Pramparo, T., Pierce, K., Lombardo, M., Carter Barnes, C., Marinero, S., Ahrens-Barbeau, C., Murray, S., Lopez, L., Xu, R., & Courchesne, E. (2015) Prediction of Autism by Translation and Immune/Inflammation Coexpressed Genes in Toddlers From Pediatric Community Practices. JAMA Psychiatry. DOI: 10.1001/jamapsychiatry.2014.3008
The paper from José Guevara-Campos and colleagues  (open-access can be downloaded here) is fodder for today's short post, and a topic that has not been seen on this blog for quite a while: hyperlactacidemia (elevated plasma lactate levels) and autism.Previous mentions of lactate and autism on this blog (see here and see here) were potentially pretty important; specifically, how elevated plasma lactate levels might (a) not be an unfamiliar finding for quite a few people on the autism spectrum  and (b) might provide further evidence for the involvement of mitochondria in cases of autism among other things . Mitochondria and autism, I might add, is still quite a complicated topic but a research area in the ascendancy.Guevara-Campos et al reported on case reports for "three patients diagnosed with developmental delay, ID [intellectual disability] and ASD [autism spectrum disorder], and also with a possible mitochondrial disease accompanied by an ETC [electron transport chain] deficiency accompanied by hyperlactacidemia." There are various data provided following some clinical investigations including that based on muscle biopsy data. Just as important are some of the details on 'pharmacological treatment' of said issues and the observed impact on presented symptoms. Without cherry-picking too much, carnitine, a vitamin B complex, co-enzyme Q10 and folic acid combined seemed to have quite an effect on participants, particularly on "intellectual abilities". Some of these interventions have been trialled in other conditions where mitochondria or their important processes are suspected to show involvement (see here). I say this without providing endorsement or recommendation.Appreciating that there is quite a bit more to do (experimentally) when it comes to "suspected mitochondrial involvement" specifically where autism is mentioned, and in particular, the need for quite a bit more controlled study on how such interventions might impact on symptoms in this group, I'm interested in the Guevara-Campos report. How many people on the autism spectrum their results hold true for is as yet unknown. With the growth in this area of research however, I'd be minded to suggest that we should really start directing a lot more resources to trying to answer that question if we are indeed going to start taking the plural autisms a little more seriously. Oh, and as per the sentiments of the paper by Zilberter and colleagues  there may yet be related factors which might be of "potential therapeutic significance."Music: Roots Manuva - Witness. Brilliant.---------- Guevara-Campos J. et al. Autism and Intellectual Disability Associated with Mitochondrial Disease and Hyperlactacidemia. Int J Mol Sci. 2015 Feb 11;16(2):3870-3884. Oliveira G. et al. Mitochondrial dysfunction in autism spectrum disorders: a population-based study. Dev Med Child Neurol. 2005 Mar;47(3):185-9. Andersen LW. et al. Etiology and therapeutic approach to elevated lactate levels. Mayo Clin Proc. 2013 Oct;88(10):1127-40. Zilberter Y. et al. A unique array of neuroprotective effects of pyruvate in neuropathology. Front. Neurosci. 2015. Feb 17.-----------Guevara-Campos J, González-Guevara L, & Cauli O (2015). Autism and Intellectual Disability Associated with Mitochondrial Disease and Hyperlactacidemia. International journal of molecular sciences, 16 (2), 3870-3884 PMID: 25679448... Read more »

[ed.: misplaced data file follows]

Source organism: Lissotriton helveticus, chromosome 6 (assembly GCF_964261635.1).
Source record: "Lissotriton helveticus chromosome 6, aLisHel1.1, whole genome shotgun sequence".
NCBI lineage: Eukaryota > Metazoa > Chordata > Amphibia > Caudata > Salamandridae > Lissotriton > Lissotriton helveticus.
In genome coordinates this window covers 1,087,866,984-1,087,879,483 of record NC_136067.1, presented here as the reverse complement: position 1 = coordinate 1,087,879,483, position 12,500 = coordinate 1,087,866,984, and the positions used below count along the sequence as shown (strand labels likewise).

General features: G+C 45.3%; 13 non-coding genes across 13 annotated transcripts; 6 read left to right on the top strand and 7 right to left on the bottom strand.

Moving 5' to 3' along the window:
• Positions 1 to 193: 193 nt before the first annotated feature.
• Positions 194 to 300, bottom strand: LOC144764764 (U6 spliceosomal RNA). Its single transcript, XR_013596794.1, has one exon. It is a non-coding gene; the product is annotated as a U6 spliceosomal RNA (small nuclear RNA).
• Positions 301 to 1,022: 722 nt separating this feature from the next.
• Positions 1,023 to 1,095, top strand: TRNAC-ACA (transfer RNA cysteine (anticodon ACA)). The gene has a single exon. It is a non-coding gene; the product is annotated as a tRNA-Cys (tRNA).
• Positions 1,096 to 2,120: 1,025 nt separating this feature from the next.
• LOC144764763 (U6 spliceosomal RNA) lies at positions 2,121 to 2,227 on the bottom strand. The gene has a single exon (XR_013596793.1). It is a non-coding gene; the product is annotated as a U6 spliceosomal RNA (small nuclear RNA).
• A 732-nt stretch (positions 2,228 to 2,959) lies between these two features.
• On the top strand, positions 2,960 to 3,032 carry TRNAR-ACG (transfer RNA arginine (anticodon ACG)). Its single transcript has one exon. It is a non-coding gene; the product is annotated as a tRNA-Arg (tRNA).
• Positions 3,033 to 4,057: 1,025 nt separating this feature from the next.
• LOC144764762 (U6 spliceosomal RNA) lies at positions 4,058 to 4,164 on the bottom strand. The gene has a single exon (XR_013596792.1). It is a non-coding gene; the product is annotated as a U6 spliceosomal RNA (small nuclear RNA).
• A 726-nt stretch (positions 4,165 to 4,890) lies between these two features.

Guevara-Campos J, González-Guevara L, & Cauli O. (2015) Autism and Intellectual Disability Associated with Mitochondrial Disease and Hyperlactacidemia. International journal of molecular sciences, 16(2), 3870-3884. PMID: 25679448
MedicalResearch.com Interview with: Minna Johansson, PhD student Department of Public Health and Community Medicine, Institute of Medicine The Sahlgrenska Academy, University of Gothenburg, Gothenburg, Research Unit and Section for General Practice, Vänersborg, Sweden Medical Research: What is the background for … Continue reading →... Read more »
MedicalResearch.com Interview with:, Minna Johansson, PhD student, & Department of Public Health and Community Medicine, Institute of Medicine. (2015) Screening For Abdominal Aortic Aneurysms May Have Benefits and Harms. MedicalResearch.com. info:/
MedicalResearch.com Interview with: Marc Brisson Canada Research Chair in Mathematical Modeling and Health Economics of Infectious Disease Associate Professor, Université Laval Medical Research: What is the background for this study? What are the main findings? Response: Since 2007, 52 countries … Continue reading →... Read more »
MedicalResearch.com Interview with:, Marc Brisson, & Canada Research Chair in Mathematical Modeling and Health. (2015) Strong Evidence HPV Vaccination Highly Effective Outside Trial Settings. MedicalResearch.com. info:/
It might have been an accident, but for some lucky researchers accidents are a good thing. In this particular case, scientists have discovered a new way to manipulate how cells function, a finding that might help advance an experimental approach to improving public health: DNA vaccines, which could be more efficient, less expensive and easier to store than traditional vaccines.
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Gou, Y., Byun, H., Zook, A., B. Singh, G., Nash, A., Lozano, M., & Dudley, J. (2015) Retroviral vectors elevate coexpressed protein levels in trans through cap dependent translation through cap-dependent translation . Proceedings of the National Academy of Sciences, 201420477. DOI: 10.1073/pnas.1420477112
MedicalResearch.com Interview with: Anita Kozyrskyj Ph.D Professor, Department of Pediatrics University of Alberta Medical Research: What is the background for this study? What are the main findings? Prof. Kozyrskyj: Our study determined what “good” gut bacteria were present in 166 … Continue reading →... Read more »
MedicalResearch.com Interview with:, & Anita Kozyrskyj Ph.D. (2015) Infant Gut Bacteria Linked To Later Food Sensitization. MedicalResearch.com. info:/
MedicalResearch.com Interview with: Halle C.F. Moore, M.D. Cleveland Clinic Foundation Taussig Cancer Institute Cleveland, OH 44195 Medical Research: What is the background for this study? What are the main findings? Dr. Moore: Ovarian failure is a common long-term side effect … Continue reading →... Read more »
MedicalResearch.com Interview with:, Halle C.F. Moore, M.D., & Cleveland Clinic Foundation. (2015) Goserelin Protects Ovarian Function During Breast Cancer Chemotherapy. MedicalResearch.com. info:/
MedicalResearch.com Interview with: Joo-Yong Hahn, MD, PhD Associate Professor Heart Vascular Stroke Institute, Samsung Medical Center Sungkyunkwan University School of Medicine Medical Research: What is the background for this study? What are the main findings? Response: In the Effects of … Continue reading →... Read more »
MedicalResearch.com Interview with:, & Joo-Yong Hahn, MD, PhD. (2015) Long-Term Effects Of Ischemic Post-Conditioning With PCI for STEMI. MedicalResearch.com. info:/